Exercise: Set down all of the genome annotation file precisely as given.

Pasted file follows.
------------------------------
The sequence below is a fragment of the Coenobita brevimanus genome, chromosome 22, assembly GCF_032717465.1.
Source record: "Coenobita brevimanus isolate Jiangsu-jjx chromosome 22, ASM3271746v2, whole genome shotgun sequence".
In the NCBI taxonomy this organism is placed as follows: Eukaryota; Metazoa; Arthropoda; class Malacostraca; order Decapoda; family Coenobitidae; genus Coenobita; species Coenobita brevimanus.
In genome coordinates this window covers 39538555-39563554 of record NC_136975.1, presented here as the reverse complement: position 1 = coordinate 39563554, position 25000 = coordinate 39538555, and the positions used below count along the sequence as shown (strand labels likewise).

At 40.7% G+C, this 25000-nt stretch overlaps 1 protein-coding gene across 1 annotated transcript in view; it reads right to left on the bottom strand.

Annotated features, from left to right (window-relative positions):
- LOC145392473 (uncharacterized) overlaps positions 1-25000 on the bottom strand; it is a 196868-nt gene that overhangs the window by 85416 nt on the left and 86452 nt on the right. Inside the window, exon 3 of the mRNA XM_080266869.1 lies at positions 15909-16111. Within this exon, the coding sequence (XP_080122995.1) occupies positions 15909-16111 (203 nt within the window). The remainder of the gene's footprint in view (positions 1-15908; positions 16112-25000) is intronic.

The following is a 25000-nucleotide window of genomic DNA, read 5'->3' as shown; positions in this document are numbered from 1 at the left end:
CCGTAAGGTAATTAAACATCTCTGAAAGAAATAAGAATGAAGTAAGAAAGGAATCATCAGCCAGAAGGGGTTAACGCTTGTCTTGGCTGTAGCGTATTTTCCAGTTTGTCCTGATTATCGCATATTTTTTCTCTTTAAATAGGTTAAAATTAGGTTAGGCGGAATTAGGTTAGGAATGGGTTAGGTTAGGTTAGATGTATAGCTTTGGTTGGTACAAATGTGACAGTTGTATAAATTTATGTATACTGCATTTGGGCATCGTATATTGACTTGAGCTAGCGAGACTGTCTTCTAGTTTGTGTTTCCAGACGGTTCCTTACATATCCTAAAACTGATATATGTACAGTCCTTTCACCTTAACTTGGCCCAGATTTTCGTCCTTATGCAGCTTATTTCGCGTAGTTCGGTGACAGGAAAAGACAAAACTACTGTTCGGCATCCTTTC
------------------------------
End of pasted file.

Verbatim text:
The sequence below is a fragment of the Coenobita brevimanus genome, chromosome 22, assembly GCF_032717465.1.
Source record: "Coenobita brevimanus isolate Jiangsu-jjx chromosome 22, ASM3271746v2, whole genome shotgun sequence".
In the NCBI taxonomy this organism is placed as follows: Eukaryota; Metazoa; Arthropoda; class Malacostraca; order Decapoda; family Coenobitidae; genus Coenobita; species Coenobita brevimanus.
In genome coordinates this window covers 39538555-39563554 of record NC_136975.1, presented here as the reverse complement: position 1 = coordinate 39563554, position 25000 = coordinate 39538555, and the positions used below count along the sequence as shown (strand labels likewise).

At 40.7% G+C, this 25000-nt stretch overlaps 1 protein-coding gene across 1 annotated transcript in view; it reads right to left on the bottom strand.

Annotated features, from left to right (window-relative positions):
- LOC145392473 (uncharacterized) overlaps positions 1-25000 on the bottom strand; it is a 196868-nt gene that overhangs the window by 85416 nt on the left and 86452 nt on the right. Inside the window, exon 3 of the mRNA XM_080266869.1 lies at positions 15909-16111. Within this exon, the coding sequence (XP_080122995.1) occupies positions 15909-16111 (203 nt within the window). The remainder of the gene's footprint in view (positions 1-15908; positions 16112-25000) is intronic.

The following is a 25000-nucleotide window of genomic DNA, read 5'->3' as shown; positions in this document are numbered from 1 at the left end:
CCGTAAGGTAATTAAACATCTCTGAAAGAAATAAGAATGAAGTAAGAAAGGAATCATCAGCCAGAAGGGGTTAACGCTTGTCTTGGCTGTAGCGTATTTTCCAGTTTGTCCTGATTATCGCATATTTTTTCTCTTTAAATAGGTTAAAATTAGGTTAGGCGGAATTAGGTTAGGAATGGGTTAGGTTAGGTTAGATGTATAGCTTTGGTTGGTACAAATGTGACAGTTGTATAAATTTATGTATACTGCATTTGGGCATCGTATATTGACTTGAGCTAGCGAGACTGTCTTCTAGTTTGTGTTTCCAGACGGTTCCTTACATATCCTAAAACTGATATATGTACAGTCCTTTCACCTTAACTTGGCCCAGATTTTCGTCCTTATGCAGCTTATTTCGCGTAGTTCGGTGACAGGAAAAGACAAAACTACTGTTCGGCATCCTTTC